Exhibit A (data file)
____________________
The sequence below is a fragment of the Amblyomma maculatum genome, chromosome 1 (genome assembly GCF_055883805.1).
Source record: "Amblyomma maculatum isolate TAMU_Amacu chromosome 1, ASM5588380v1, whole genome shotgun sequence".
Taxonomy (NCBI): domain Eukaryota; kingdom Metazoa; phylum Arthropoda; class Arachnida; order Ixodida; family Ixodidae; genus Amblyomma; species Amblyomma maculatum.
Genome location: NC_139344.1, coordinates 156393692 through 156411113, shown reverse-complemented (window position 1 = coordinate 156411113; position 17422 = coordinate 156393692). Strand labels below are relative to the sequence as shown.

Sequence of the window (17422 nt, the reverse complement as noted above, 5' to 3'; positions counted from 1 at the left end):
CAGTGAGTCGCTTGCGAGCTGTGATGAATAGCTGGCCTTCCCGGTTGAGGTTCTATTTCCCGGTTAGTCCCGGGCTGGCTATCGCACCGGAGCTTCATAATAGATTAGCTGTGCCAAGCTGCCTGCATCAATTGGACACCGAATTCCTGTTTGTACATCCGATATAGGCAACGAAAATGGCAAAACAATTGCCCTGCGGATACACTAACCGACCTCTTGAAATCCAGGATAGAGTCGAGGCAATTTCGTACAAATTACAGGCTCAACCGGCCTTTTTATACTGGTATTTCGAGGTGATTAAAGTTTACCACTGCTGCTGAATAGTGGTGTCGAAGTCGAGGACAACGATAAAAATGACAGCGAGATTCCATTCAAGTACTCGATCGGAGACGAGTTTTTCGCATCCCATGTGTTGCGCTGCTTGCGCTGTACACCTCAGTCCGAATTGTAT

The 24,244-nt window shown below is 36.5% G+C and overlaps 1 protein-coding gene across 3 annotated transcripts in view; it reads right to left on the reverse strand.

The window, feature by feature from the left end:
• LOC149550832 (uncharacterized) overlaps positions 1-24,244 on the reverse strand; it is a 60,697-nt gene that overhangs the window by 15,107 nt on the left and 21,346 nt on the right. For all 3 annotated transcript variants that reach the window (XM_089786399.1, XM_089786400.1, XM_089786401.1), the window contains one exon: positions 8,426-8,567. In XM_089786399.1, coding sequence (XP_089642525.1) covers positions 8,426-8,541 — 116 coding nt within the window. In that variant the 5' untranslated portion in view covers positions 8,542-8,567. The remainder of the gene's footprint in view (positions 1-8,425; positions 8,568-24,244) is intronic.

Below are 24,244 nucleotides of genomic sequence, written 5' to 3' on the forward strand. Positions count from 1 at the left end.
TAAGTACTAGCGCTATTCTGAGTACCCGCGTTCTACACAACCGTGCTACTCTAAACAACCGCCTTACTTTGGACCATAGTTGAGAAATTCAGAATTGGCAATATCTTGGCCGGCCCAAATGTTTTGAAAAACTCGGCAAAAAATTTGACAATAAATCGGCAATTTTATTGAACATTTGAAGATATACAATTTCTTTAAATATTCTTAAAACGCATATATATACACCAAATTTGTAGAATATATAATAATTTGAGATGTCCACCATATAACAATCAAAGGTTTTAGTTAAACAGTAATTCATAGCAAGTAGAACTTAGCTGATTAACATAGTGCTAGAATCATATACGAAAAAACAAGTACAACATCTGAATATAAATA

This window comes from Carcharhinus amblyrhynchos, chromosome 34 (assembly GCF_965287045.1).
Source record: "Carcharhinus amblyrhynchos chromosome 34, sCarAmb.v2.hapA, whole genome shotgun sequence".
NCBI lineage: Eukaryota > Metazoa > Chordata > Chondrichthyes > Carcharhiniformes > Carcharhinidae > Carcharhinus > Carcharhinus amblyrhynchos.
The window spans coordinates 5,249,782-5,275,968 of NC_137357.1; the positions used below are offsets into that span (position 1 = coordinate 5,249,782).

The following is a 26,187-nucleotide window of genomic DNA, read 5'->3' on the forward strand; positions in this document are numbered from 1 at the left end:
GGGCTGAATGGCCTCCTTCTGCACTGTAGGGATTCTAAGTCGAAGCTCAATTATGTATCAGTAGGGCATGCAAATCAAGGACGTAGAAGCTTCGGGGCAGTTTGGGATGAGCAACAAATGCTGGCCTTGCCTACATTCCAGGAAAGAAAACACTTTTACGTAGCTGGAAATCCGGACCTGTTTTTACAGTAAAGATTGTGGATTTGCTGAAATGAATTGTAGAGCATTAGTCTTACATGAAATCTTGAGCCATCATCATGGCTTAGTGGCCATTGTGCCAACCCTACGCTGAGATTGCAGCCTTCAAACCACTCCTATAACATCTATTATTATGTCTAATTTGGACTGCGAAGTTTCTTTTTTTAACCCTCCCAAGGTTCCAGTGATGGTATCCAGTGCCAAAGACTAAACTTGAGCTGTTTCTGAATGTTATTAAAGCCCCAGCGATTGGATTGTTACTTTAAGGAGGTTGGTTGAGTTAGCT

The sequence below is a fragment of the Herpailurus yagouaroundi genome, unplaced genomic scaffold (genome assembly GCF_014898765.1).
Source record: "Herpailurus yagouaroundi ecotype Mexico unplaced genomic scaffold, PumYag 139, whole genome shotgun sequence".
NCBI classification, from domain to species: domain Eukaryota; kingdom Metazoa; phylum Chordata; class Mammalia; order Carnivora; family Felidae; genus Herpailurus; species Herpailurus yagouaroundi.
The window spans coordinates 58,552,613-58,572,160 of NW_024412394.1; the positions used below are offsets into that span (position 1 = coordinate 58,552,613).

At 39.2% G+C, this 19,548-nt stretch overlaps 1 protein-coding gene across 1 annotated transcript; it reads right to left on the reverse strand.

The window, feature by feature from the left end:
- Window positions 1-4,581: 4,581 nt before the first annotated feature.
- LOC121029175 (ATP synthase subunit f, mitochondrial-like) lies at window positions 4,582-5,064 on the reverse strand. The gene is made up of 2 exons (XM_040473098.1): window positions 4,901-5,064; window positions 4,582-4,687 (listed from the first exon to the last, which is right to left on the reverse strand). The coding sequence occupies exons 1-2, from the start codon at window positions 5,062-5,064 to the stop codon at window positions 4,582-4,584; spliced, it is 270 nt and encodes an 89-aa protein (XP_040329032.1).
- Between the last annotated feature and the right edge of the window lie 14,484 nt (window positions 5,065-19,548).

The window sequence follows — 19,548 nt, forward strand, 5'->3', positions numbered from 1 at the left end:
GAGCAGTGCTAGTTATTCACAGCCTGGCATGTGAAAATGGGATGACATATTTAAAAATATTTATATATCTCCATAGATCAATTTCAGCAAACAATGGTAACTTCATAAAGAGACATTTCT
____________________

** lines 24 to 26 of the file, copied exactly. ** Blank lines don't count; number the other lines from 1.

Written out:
- Window positions 1-4,581: 4,581 nt before the first annotated feature.
- LOC121029175 (ATP synthase subunit f, mitochondrial-like) lies at window positions 4,582-5,064 on the reverse strand. The gene is made up of 2 exons (XM_040473098.1): window positions 4,901-5,064; window positions 4,582-4,687 (listed from the first exon to the last, which is right to left on the reverse strand). The coding sequence occupies exons 1-2, from the start codon at window positions 5,062-5,064 to the stop codon at window positions 4,582-4,584; spliced, it is 270 nt and encodes an 89-aa protein (XP_040329032.1).
- Between the last annotated feature and the right edge of the window lie 14,484 nt (window positions 5,065-19,548).